Go to the first, previous, next, last section, table of contents.


The last three examples involved communication only one direction with the subprocess: Either readOnly or write-only. This arrangement is simple and reliable, and is good when it suffices, but we often need to send information both to and from the subprocess.

Arranging such two-way communication with a Muq subprocess is simple, but when doing so you must always be wary of falling into a deadlock configuration in which both ends of the socket are waiting for the other to send something.

One good way to avoid deadlock is to use separate Muq jobs to read and write the socket. If you are sending long blocks of information each direction, this approach is recommended.

Another way to avoid deadlock is to simply send short one-line queries and responses, and to always wait for the response to one query before sending the next. We will use this approach in this example.

In this example, we show how to use a unix coprocess as a subroutine: We will define a process which reads one line, converts it to upper case, returns the result, and then exits. We will then write a MUF function which hides the process of invoking the server, so that we wind up with a function which to the caller looks much like stringUpcase -- but much slower, since a unix process must be started and stopped for each call. This is not a practical way to convert strings to uppercase, of course! But this might be a practical way to invoke a special FTP subserver, say, which fetched files on command from another site and then perhaps loaded them into the Muq db.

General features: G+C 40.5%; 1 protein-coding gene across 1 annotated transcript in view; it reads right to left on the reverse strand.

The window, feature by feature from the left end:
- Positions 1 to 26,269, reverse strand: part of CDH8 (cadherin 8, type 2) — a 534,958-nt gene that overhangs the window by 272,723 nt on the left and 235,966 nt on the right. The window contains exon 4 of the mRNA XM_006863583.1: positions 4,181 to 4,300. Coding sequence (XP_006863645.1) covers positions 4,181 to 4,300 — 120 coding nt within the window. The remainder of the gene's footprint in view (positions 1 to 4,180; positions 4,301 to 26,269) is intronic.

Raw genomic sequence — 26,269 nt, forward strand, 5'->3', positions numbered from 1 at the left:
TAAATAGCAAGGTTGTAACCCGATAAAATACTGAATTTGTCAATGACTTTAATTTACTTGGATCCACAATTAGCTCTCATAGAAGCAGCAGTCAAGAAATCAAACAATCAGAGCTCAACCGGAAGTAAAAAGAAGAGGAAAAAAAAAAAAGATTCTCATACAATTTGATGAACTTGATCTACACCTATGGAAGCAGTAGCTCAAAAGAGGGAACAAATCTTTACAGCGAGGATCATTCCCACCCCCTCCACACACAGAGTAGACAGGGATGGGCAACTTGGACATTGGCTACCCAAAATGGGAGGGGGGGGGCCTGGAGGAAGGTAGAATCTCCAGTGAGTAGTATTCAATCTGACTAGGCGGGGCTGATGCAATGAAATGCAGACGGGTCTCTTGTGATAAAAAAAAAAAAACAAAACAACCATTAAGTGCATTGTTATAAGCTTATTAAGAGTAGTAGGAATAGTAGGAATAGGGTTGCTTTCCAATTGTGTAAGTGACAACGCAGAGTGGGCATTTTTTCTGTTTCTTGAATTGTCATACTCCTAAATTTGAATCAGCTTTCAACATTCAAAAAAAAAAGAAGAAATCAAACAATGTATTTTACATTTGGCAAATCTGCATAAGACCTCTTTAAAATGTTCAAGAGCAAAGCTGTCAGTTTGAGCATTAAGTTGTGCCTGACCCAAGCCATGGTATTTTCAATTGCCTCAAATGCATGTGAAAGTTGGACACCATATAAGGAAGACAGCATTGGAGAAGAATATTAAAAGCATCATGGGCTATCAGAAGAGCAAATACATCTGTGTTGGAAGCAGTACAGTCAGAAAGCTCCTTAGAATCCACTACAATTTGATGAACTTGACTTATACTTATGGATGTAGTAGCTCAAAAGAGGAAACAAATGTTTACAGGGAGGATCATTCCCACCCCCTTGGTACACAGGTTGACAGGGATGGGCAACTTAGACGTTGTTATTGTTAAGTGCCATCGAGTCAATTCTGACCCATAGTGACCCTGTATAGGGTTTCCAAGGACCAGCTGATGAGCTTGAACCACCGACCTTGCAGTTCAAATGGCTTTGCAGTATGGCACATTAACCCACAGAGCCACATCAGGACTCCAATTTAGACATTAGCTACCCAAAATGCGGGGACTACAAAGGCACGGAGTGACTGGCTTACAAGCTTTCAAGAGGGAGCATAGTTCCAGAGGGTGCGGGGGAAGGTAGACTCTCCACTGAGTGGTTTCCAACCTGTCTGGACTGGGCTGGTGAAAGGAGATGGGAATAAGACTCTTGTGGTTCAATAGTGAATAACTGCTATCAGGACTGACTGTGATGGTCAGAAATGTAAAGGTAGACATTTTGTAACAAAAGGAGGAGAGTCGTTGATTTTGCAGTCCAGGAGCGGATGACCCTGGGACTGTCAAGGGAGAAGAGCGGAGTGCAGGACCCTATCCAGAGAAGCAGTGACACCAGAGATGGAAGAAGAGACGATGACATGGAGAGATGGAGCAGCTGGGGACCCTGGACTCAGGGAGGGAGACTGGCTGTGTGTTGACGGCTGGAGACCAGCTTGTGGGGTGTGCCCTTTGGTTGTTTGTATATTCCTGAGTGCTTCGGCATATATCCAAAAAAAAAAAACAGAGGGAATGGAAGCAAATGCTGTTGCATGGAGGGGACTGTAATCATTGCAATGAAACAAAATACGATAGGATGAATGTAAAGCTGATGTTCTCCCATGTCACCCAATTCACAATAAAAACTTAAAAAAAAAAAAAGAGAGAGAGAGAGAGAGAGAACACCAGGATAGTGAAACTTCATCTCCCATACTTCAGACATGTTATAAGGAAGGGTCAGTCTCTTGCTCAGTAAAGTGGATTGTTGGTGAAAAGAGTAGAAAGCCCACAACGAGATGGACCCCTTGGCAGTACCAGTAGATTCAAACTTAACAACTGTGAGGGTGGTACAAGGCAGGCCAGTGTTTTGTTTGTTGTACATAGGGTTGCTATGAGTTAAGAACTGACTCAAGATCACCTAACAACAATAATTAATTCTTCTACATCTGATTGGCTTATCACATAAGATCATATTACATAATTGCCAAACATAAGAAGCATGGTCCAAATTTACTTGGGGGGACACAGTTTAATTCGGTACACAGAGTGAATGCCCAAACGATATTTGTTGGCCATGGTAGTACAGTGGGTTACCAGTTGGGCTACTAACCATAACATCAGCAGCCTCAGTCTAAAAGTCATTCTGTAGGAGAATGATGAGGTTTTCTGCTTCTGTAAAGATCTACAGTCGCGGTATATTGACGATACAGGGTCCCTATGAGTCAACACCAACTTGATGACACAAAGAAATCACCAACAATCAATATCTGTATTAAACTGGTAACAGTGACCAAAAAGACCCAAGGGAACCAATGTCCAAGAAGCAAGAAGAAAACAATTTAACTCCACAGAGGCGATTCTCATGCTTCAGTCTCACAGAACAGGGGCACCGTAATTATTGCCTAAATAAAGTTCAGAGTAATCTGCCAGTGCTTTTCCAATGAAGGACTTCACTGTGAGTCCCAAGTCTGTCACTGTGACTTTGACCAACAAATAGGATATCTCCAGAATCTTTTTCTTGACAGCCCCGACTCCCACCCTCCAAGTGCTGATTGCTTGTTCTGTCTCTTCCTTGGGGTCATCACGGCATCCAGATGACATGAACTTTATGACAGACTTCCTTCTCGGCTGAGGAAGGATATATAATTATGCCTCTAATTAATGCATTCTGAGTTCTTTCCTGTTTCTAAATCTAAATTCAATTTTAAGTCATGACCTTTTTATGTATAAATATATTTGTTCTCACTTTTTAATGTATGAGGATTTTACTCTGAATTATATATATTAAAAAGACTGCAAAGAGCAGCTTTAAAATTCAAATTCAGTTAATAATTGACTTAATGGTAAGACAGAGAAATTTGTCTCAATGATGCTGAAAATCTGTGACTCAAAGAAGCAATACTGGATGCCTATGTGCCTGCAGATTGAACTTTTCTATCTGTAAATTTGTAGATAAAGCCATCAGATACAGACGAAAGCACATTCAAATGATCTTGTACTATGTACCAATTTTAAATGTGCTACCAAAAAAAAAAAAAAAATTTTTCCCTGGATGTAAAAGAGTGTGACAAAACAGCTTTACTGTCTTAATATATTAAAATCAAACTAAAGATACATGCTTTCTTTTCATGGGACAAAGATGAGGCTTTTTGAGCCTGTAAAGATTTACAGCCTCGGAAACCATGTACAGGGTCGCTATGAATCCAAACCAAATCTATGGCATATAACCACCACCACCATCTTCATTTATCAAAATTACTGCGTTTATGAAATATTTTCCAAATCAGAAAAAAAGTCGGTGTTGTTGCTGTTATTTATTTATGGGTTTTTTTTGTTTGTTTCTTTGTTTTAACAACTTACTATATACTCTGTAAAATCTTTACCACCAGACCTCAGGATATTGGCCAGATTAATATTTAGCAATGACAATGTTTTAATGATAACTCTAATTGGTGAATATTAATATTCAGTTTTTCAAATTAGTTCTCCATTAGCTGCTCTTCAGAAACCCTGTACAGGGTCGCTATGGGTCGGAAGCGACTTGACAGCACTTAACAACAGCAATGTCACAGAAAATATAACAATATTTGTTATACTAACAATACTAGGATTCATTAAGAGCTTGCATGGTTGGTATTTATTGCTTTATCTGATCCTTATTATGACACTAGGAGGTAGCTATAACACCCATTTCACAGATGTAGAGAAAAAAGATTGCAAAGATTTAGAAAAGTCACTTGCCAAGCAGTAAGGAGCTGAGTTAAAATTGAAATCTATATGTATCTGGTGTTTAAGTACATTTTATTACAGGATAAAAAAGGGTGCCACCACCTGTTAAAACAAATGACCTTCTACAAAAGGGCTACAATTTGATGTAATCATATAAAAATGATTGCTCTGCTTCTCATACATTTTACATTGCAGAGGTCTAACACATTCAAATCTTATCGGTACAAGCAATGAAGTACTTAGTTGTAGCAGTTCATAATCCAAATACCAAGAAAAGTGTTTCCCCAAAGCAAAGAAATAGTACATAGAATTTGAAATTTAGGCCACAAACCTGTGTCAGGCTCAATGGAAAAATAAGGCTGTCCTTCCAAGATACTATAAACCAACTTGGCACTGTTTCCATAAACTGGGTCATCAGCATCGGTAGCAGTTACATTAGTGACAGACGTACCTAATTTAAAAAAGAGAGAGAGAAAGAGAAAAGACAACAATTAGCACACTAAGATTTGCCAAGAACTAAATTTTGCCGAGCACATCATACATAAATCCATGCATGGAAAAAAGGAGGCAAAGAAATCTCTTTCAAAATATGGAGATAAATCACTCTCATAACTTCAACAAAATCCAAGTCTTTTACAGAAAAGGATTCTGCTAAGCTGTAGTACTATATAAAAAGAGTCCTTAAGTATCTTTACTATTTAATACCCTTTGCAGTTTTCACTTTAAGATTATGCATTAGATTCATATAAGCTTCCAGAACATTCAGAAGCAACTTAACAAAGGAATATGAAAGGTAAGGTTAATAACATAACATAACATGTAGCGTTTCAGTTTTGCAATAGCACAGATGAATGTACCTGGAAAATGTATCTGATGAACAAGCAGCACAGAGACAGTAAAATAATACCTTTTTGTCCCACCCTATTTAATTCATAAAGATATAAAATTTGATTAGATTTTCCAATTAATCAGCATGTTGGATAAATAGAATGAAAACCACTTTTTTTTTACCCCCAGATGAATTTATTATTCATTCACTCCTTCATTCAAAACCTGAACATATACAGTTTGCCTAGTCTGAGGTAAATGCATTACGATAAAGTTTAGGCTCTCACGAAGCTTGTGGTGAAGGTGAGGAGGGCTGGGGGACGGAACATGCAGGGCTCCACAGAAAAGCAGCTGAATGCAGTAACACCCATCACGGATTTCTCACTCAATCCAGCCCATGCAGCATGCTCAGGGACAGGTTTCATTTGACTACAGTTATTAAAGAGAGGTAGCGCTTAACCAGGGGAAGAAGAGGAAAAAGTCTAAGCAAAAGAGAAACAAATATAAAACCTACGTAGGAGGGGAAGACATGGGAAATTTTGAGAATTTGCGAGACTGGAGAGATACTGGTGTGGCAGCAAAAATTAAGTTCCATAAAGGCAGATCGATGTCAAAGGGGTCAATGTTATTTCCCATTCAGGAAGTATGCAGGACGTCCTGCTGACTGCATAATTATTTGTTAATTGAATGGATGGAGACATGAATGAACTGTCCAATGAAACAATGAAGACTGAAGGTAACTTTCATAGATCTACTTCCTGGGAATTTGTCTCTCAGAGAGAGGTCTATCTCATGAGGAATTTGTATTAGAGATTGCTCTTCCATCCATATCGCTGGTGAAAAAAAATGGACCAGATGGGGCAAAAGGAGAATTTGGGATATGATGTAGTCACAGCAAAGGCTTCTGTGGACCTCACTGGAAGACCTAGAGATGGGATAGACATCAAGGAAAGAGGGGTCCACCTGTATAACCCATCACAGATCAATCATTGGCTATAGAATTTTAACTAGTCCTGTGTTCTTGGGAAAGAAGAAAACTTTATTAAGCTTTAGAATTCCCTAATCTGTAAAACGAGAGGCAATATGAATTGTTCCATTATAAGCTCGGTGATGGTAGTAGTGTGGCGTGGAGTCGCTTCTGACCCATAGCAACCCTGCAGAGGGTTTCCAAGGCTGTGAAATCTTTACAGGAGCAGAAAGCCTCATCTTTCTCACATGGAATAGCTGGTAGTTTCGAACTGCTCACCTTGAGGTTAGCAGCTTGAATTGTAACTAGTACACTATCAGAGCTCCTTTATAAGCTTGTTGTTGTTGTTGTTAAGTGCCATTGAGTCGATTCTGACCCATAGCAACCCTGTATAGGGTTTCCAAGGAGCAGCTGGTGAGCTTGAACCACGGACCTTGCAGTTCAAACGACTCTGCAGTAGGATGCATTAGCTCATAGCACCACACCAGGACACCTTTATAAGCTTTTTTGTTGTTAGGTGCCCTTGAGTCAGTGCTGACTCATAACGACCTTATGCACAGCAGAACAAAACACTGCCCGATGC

For simplicity, our example function will also assume that the given string contains exactly one newline, at the end of the string, and hence can be trivially read and written as a single line.

In muq/srv/ create a file unix-string-upcase-1 with contents

$_ = <STDIN>;

As usual, at the unix level, do chmod +x unix-string-upcase-1 to make the script executable.

Now, at the Muq prompt do:

: my-string-upcase-1 { $ -> $ } -> input
;----> makeSocket -> s
;----> makeMessageStream -> i
;----> makeMessageStream -> o
;----> i --> s$S.standardInput
;----> o --> s$S.standardOutput
;----> [ :socket s :commandline "|unix-string-upcase-1|" | ]rootPopenSocket
;----> input i writeStream
;----> o readStreamLine pop
;----> ;
"abc\n" my-string-upcase-1
root: "ABC

Fine point: Our my-string-upcase-1 function doesn't bother explicitly closing the socket. Doing an explicit close would do no harm, but since our unix-string-upcase-1 program exits by itself, and since Muq will close the socket automatically when the associated process exits, there is no actual need to explicitly close the socket.

Go to the first, previous, next, last section, table of contents.